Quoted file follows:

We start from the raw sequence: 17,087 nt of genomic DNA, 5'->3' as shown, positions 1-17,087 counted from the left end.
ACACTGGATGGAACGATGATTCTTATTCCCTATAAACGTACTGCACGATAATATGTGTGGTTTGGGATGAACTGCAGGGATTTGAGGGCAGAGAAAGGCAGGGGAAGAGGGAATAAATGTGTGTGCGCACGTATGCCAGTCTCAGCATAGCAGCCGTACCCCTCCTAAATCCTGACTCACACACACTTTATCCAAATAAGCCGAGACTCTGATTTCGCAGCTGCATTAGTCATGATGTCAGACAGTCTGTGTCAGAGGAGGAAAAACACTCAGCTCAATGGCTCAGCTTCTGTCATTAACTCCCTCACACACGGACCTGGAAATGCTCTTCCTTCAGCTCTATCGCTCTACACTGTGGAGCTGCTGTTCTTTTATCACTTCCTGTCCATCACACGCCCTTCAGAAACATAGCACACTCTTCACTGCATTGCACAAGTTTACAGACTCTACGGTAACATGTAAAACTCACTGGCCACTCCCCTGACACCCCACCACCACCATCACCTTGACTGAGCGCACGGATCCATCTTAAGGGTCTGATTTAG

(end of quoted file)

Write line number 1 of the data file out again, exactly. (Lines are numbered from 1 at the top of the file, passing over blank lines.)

We start from the raw sequence: 17,087 nt of genomic DNA, 5'->3' as shown, positions 1-17,087 counted from the left end.